Mrs Alima Hammed walked into the health centre dejected because her baby had been sick. She was assured by her mother-in-law that her five-month-old baby Aliya was merely teething.
“Since two days ago, I noticed that she has developed boils all over her body. The boils make her really uncomfortable and unable to sleep well; it has been a concern to me,” Mrs Hammed told the nurse at the town’s health centre.
Within earshot was Mrs Sida Balogun whose baby is running stool. She observes that this always starts whenever Hammed was to get another tooth.
For decades, mothers have always associated teething with colds, diarrhoea, boils or fever. But researchers say this isn’t true and that teething most often just causes babies to be a little crankier, drool more and rub their irritated gums. Also, these symptoms should not last for more than three to five days.
In an analysis, published online February 18 in the journal Paediatrics, researchers said that though teething can make babies miserable, it rarely causes fevers above 100.4 degrees Fahrenheit, or any other signs of illness
Although it is very common for parents to be confused about whether certain symptoms are related to a baby’s teething or an illness, teething can only cause signs and symptoms in the mouth and gums — but not elsewhere in the body.
Teething is the process by which an infant’s first teeth, often called the baby or milk teeth, appear by emerging through the gum. “It is a normal process of new teeth pushing through the gums and this process takes time,” said Dr Jerome Elusiyan, a consultant paediatrician at the Obafemi Awolowo University Teaching hospital, Ile-Ife, Osun State.
When a baby is teething, Dr Elusiyan said the parent may notice increased saliva, drooling, and a desire to chew, mild gum pain, slightly swollen gums over the cutting tooth, changes in appetite and low grade fever that is less than 101 degrees Fahrenheit.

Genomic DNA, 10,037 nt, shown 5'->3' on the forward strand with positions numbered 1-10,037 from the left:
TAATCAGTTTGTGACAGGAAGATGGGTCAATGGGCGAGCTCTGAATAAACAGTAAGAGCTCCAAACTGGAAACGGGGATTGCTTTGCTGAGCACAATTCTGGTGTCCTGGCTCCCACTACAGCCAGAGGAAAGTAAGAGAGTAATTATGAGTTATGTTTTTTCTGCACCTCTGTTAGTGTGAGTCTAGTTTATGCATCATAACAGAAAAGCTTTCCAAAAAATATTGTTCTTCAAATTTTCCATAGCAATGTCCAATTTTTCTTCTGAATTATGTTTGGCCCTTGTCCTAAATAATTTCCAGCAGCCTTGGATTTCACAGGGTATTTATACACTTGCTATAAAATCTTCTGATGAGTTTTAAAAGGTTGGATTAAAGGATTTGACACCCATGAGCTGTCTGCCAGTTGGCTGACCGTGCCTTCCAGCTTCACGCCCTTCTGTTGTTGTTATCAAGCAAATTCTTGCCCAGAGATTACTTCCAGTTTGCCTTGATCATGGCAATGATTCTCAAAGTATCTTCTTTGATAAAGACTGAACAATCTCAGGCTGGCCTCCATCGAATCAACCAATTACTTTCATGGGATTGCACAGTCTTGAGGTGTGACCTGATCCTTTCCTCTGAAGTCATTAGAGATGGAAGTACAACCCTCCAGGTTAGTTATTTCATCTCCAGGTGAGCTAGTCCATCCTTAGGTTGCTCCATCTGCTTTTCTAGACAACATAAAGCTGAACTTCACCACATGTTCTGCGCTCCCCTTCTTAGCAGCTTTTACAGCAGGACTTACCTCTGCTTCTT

According to him, “Most babies get their first tooth between six and nine months. A baby who is teething may start drooling more, resulting in a rash or irritable skin on the chin; they may become irritable, clingy and want to bite or chew on things more than the usual.
“The baby may act like their mouth hurts or wake up more often in the night. The gums will look swollen and bumpy and may be lighter or darker in colour.”
How long should the baby’s teething last?
There is no set date when the baby’s first tooth will arrive or how long it will take the tooth to make its journey through the gum. In some cases, a tooth emerges only after a couple of days of distress. In other cases, babies show symptoms of teething for months with nothing to show for it at all. But for most babies, the first few teeth are the worst. The next few teeth may come through more easily.
Teething is not an illness
It’s very common for parents to be confused about whether certain symptoms are related to a baby’s teething or an illness. Nonetheless, Dr Elusiyan said the teething process does not have any adverse symptoms other than that the teeth are growing.
“Teething does not cause colds, diarrhoea, vomiting, sores or blisters around the mouth, appetite loss, fever over 101 degrees Fahrenheit or significant discomfort. If a baby gets sick around the same time teeth are coming in, mothers should not blame the illness on teething. Such babies require being taken to the hospitals for prompt treatment.
“Fevers are not a bad thing. They’re part of the body’s response to infection. But, parents should be aware that a fever is likely related to an illness.
“At the age when teeth are erupting, babies would have started to crawl. Their independency allows them to put things into their mouth which results to diarrhoea. It also tallies with the time they had lost their maternal immunity and as such experience more fever and malaria.”
Soothing painful gums
To help baby feel better while teething, a mother can use a clean finger (or cold teething ring) to gently rub the baby’s gum for about two minutes at a time. Many babies find this soothing.
Safe objects can also be provided for the baby to chew on, such as teething rings. Injury is possible when the baby is given a really hard object to chew on. If needed, an over the counter pain reliever that is labelled for their specific age can be given.
But aspirin or honey should not be given. Doctors do not recommend this for children less than a year old as honey may cause infant botulism. Teething is not a new thing, but mothers can make the best choice that suits their baby and make the most of it.